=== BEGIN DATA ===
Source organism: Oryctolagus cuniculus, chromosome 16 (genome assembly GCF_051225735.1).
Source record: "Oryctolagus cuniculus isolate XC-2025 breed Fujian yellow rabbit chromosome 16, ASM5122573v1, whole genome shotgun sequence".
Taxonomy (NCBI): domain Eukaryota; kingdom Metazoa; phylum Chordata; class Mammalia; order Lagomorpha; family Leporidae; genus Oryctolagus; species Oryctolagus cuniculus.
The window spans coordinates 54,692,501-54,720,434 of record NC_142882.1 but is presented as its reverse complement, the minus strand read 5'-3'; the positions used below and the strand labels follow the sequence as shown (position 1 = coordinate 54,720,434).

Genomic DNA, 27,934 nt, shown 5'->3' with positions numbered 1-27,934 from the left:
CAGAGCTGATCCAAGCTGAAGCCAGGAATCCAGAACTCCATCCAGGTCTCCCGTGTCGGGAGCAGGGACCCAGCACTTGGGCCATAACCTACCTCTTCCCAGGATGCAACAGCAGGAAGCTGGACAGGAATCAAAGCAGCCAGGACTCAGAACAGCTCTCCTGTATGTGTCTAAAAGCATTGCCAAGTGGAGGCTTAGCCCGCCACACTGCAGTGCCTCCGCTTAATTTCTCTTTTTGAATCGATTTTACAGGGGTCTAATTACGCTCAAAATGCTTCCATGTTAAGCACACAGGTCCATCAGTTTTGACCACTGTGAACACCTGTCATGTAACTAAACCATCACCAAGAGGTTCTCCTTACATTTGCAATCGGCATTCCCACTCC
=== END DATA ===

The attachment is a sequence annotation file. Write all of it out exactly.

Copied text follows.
Source organism: Oryctolagus cuniculus, chromosome 16 (genome assembly GCF_051225735.1).
Source record: "Oryctolagus cuniculus isolate XC-2025 breed Fujian yellow rabbit chromosome 16, ASM5122573v1, whole genome shotgun sequence".
Taxonomy (NCBI): domain Eukaryota; kingdom Metazoa; phylum Chordata; class Mammalia; order Lagomorpha; family Leporidae; genus Oryctolagus; species Oryctolagus cuniculus.
The window spans coordinates 54,692,501-54,720,434 of record NC_142882.1 but is presented as its reverse complement, the minus strand read 5'-3'; the positions used below and the strand labels follow the sequence as shown (position 1 = coordinate 54,720,434).

Genomic DNA, 27,934 nt, shown 5'->3' with positions numbered 1-27,934 from the left:
CAGAGCTGATCCAAGCTGAAGCCAGGAATCCAGAACTCCATCCAGGTCTCCCGTGTCGGGAGCAGGGACCCAGCACTTGGGCCATAACCTACCTCTTCCCAGGATGCAACAGCAGGAAGCTGGACAGGAATCAAAGCAGCCAGGACTCAGAACAGCTCTCCTGTATGTGTCTAAAAGCATTGCCAAGTGGAGGCTTAGCCCGCCACACTGCAGTGCCTCCGCTTAATTTCTCTTTTTGAATCGATTTTACAGGGGTCTAATTACGCTCAAAATGCTTCCATGTTAAGCACACAGGTCCATCAGTTTTGACCACTGTGAACACCTGTCATGTAACTAAACCATCACCAAGAGGTTCTCCTTACATTTGCAATCGGCATTCCCACTCC